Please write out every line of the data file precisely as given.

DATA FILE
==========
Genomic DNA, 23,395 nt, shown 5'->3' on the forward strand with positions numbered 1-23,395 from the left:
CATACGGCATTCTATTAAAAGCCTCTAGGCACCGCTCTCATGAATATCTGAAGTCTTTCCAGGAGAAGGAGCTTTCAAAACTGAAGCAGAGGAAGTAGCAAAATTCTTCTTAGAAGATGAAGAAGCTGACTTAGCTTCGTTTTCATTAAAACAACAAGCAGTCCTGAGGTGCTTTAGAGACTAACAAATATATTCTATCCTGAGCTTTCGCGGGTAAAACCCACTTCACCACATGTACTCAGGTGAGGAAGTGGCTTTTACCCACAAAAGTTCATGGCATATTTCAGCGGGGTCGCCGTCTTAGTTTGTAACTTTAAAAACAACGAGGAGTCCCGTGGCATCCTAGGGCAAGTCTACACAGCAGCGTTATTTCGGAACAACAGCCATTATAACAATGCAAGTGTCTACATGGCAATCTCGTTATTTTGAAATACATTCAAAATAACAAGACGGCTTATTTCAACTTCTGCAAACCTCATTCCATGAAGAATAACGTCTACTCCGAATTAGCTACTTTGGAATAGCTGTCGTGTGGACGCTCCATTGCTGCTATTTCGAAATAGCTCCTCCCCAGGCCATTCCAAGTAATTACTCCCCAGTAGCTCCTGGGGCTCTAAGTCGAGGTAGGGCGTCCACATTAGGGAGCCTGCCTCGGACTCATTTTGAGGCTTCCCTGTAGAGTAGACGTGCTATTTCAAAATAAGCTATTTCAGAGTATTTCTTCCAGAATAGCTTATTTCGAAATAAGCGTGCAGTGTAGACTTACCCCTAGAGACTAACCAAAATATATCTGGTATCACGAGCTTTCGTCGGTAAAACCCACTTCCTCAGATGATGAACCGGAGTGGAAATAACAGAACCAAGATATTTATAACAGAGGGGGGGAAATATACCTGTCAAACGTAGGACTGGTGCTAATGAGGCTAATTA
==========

Genomic DNA, 23,395 nt, shown 5'->3' on the forward strand with positions numbered 1-23,395 from the left:
CATACGGCATTCTATTAAAAGCCTCTAGGCACCGCTCTCATGAATATCTGAAGTCTTTCCAGGAGAAGGAGCTTTCAAAACTGAAGCAGAGGAAGTAGCAAAATTCTTCTTAGAAGATGAAGAAGCTGACTTAGCTTCGTTTTCATTAAAACAACAAGCAGTCCTGAGGTGCTTTAGAGACTAACAAATATATTCTATCCTGAGCTTTCGCGGGTAAAACCCACTTCACCACATGTACTCAGGTGAGGAAGTGGCTTTTACCCACAAAAGTTCATGGCATATTTCAGCGGGGTCGCCGTCTTAGTTTGTAACTTTAAAAACAACGAGGAGTCCCGTGGCATCCTAGGGCAAGTCTACACAGCAGCGTTATTTCGGAACAACAGCCATTATAACAATGCAAGTGTCTACATGGCAATCTCGTTATTTTGAAATACATTCAAAATAACAAGACGGCTTATTTCAACTTCTGCAAACCTCATTCCATGAAGAATAACGTCTACTCCGAATTAGCTACTTTGGAATAGCTGTCGTGTGGACGCTCCATTGCTGCTATTTCGAAATAGCTCCTCCCCAGGCCATTCCAAGTAATTACTCCCCAGTAGCTCCTGGGGCTCTAAGTCGAGGTAGGGCGTCCACATTAGGGAGCCTGCCTCGGACTCATTTTGAGGCTTCCCTGTAGAGTAGACGTGCTATTTCAAAATAAGCTATTTCAGAGTATTTCTTCCAGAATAGCTTATTTCGAAATAAGCGTGCAGTGTAGACTTACCCCTAGAGACTAACCAAAATATATCTGGTATCACGAGCTTTCGTCGGTAAAACCCACTTCCTCAGATGATGAACCGGAGTGGAAATAACAGAACCAAGATATTTATAACAGAGGGGGGGAAATATACCTGTCAAACGTAGGACTGGTGCTAATGAGGCTAATTA